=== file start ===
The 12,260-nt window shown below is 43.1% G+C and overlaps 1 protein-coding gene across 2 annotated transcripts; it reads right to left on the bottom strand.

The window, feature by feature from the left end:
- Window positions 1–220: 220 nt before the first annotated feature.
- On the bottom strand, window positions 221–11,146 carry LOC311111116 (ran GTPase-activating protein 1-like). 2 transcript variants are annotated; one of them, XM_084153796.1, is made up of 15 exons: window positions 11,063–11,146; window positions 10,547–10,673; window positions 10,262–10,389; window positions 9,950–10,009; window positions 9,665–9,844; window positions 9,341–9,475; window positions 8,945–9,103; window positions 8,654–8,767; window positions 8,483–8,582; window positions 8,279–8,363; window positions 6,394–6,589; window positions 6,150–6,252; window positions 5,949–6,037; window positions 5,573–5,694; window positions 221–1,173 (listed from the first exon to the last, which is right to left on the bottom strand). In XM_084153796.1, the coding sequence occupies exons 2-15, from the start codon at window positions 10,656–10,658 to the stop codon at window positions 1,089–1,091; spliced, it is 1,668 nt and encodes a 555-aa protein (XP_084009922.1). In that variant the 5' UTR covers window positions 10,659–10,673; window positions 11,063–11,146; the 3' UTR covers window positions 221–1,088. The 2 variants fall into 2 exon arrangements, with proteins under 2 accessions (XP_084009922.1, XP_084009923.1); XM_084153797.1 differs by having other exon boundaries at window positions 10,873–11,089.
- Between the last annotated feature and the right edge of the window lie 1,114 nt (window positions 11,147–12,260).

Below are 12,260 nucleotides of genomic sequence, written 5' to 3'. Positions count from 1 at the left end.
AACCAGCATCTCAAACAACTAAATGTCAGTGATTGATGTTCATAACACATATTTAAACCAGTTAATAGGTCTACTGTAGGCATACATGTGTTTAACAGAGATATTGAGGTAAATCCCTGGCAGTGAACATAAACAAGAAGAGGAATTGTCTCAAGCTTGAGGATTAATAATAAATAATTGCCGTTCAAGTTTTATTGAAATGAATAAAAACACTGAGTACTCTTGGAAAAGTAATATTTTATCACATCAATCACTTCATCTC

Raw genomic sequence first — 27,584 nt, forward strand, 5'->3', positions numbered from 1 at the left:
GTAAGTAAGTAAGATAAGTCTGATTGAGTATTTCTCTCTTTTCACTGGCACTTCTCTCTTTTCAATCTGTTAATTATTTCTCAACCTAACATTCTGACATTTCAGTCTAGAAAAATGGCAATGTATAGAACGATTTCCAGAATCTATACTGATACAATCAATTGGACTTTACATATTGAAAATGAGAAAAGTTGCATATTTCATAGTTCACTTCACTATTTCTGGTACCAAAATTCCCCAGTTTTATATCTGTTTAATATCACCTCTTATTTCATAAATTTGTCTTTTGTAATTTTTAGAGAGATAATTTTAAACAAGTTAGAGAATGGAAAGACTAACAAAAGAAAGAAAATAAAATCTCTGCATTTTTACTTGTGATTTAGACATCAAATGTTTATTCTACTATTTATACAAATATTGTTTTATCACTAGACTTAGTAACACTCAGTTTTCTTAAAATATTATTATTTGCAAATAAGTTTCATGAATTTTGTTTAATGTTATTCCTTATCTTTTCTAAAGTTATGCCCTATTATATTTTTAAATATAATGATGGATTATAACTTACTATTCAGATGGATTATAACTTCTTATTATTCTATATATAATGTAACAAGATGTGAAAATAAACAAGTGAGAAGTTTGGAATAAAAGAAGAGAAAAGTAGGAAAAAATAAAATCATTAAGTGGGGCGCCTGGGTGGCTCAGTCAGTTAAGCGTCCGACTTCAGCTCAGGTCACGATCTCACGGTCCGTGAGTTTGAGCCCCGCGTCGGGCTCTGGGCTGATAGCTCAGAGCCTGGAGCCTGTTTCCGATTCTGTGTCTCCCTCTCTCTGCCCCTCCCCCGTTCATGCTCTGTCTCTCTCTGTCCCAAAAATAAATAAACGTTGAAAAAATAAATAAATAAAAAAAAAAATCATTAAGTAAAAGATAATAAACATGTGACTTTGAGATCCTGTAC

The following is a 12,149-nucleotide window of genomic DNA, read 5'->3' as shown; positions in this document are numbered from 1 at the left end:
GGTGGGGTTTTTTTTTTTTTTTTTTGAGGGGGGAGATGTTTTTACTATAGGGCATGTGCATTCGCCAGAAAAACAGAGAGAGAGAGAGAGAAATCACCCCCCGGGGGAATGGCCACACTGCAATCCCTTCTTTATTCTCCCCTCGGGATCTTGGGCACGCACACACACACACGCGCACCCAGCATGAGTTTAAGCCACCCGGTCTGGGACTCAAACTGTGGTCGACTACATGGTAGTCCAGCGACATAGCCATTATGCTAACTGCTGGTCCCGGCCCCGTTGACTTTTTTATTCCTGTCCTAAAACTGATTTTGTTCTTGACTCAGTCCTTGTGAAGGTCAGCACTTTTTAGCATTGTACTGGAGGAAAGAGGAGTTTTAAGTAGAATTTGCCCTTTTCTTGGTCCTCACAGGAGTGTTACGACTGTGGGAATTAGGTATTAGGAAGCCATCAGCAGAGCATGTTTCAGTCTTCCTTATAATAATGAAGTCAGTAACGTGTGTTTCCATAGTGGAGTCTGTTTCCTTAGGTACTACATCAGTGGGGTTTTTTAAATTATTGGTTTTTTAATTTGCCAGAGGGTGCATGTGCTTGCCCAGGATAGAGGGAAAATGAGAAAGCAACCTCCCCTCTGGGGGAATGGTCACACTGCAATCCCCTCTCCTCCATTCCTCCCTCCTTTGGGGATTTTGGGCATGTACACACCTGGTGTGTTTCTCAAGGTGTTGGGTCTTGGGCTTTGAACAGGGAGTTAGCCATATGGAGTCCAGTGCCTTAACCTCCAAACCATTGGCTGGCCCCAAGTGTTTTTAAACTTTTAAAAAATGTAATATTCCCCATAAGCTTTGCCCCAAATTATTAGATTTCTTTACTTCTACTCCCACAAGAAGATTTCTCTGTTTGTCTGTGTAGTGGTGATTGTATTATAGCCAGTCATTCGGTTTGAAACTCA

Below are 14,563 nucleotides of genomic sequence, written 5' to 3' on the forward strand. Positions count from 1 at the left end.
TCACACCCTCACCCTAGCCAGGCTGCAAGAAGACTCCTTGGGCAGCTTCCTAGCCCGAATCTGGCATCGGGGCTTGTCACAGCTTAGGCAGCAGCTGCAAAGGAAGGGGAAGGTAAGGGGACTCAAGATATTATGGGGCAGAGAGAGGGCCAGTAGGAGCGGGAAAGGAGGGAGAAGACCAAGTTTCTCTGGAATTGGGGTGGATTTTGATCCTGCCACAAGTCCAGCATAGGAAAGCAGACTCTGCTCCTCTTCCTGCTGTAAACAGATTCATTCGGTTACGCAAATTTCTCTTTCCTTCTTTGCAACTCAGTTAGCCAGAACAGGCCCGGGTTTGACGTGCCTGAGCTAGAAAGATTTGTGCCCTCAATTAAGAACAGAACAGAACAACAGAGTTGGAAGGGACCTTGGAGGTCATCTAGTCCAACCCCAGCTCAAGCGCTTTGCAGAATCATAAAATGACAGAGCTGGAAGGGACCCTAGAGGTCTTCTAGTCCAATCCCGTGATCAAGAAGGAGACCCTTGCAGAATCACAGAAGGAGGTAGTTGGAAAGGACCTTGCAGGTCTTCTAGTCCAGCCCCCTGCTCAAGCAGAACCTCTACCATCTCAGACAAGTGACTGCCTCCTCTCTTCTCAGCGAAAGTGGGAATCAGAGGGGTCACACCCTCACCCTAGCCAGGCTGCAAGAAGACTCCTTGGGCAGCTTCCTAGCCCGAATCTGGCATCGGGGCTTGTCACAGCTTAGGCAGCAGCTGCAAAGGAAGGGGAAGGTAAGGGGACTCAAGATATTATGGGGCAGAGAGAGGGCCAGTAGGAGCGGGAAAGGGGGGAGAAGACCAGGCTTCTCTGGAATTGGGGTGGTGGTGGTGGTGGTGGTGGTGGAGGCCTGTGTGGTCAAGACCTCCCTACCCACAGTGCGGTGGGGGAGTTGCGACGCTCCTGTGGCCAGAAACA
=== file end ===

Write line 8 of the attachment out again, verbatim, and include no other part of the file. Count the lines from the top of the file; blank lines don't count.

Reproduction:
Raw genomic sequence first — 27,584 nt, forward strand, 5'->3', positions numbered from 1 at the left: